Announcing our first Virtual Exhibit!

We at the Issaquah History Museums are pleased to announce that our very first virtual exhibit has been published today, titled “‘Poetry in Motion:’ Remembering the Issaquah Skyport.”

The Skyport was a recreational airfield which operated from 1961-1987 (located where the Issaquah Costco is today). The planes and parachutes consistently flying overhead quickly became the symbol of Issaquah, and its grass field the home to countless spectators and pilots bringing their dreams to life. Beloved as it was, the airfield was eventually forced to shut down operations to make way for today’s Pickering Place shopping center.

A decorative cover for a brochure. Blue sky with black mountain silhouette, the peaks of which is capped in white. A smiling cartoon person floats down with a parachute open. A glider plane zooms through the middle. Three hot air balloons are below. Text reads "Issaquah One Mile" "Seattle 12 Miles." SKYPORT/ FLY SKY SPORTS.
Cover of a Skyport brochure.

The exhibit details the Skyport’s history from the first time the land was used as an airfield to the day it closed. We explore both sides of the fight to save or pave it; the depth of meaning it had for Issaquah’s visual identity; what happened when it was lost; and where the city’s inhabitants now identify as distinctly ‘Issaquah.’ Look forward to:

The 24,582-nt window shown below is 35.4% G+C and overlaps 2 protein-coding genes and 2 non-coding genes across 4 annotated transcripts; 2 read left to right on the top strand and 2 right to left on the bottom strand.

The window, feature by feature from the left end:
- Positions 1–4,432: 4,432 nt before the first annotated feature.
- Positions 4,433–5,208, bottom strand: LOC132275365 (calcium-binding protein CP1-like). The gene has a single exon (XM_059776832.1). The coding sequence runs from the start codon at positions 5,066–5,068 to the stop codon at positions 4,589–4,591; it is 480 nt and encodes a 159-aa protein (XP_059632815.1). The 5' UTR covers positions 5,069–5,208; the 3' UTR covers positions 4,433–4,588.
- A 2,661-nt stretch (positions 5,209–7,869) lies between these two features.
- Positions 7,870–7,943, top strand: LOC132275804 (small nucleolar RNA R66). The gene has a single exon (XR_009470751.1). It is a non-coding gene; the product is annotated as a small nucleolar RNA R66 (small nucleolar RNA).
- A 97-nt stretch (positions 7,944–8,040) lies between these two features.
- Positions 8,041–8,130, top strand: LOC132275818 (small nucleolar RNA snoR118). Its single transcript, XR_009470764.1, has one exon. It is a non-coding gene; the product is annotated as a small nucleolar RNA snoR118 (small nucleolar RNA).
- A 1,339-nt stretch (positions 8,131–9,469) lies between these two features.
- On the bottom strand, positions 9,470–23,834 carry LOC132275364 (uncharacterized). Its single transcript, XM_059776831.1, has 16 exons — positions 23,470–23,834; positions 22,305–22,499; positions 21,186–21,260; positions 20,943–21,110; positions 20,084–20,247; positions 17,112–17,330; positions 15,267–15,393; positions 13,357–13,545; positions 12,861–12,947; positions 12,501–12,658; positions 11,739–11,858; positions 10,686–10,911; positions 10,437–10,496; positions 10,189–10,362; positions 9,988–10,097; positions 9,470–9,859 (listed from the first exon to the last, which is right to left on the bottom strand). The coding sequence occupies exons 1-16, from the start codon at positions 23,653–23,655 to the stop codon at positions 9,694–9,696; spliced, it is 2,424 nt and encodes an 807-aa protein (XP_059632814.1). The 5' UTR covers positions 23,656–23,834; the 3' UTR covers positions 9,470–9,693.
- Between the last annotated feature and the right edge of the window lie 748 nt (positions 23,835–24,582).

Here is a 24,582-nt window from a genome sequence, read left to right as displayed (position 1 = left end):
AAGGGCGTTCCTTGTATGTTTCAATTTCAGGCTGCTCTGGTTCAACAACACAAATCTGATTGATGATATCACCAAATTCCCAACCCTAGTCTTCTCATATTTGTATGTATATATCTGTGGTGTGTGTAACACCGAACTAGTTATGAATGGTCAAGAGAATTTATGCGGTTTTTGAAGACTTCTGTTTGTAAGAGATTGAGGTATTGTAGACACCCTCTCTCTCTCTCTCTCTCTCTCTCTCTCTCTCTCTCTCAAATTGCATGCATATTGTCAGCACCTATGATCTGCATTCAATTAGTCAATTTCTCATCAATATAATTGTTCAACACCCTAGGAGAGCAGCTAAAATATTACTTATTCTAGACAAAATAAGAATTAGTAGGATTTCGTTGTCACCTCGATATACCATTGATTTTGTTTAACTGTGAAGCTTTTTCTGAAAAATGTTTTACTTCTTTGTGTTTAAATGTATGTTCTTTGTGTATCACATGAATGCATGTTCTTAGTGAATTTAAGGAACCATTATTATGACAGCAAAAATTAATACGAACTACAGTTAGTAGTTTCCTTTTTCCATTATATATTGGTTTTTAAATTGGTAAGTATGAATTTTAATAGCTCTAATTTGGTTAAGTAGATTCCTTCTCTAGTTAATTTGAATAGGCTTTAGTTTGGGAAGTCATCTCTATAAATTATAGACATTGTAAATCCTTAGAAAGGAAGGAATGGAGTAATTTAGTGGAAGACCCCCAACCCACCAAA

—learning how the Skyport was connected to the unsolved mystery of D.B. Cooper;
—a video made using the voices of community members who experienced the airfield;
—a catchy song that was made in an effort to save the Skyport;
—and a video of Skyport activity from 1961-65.

Click here to dive in! The webpage works well on mobile devices, but we recommend using a desktop if possible to get the best possible viewing experience.

A person wearing a white jumpsuit and helmet has just jumped out of a plane. Their legs and arms are spread out. They are wearing a parachute backpack and jumping boots. An aerial view of the town is below.
A diver leaps from a plane above Issaquah.

This exhibit was made possible by a grant from the City of Issaquah’s Arts Commission.

Curated by IHM’s Kayla Boland.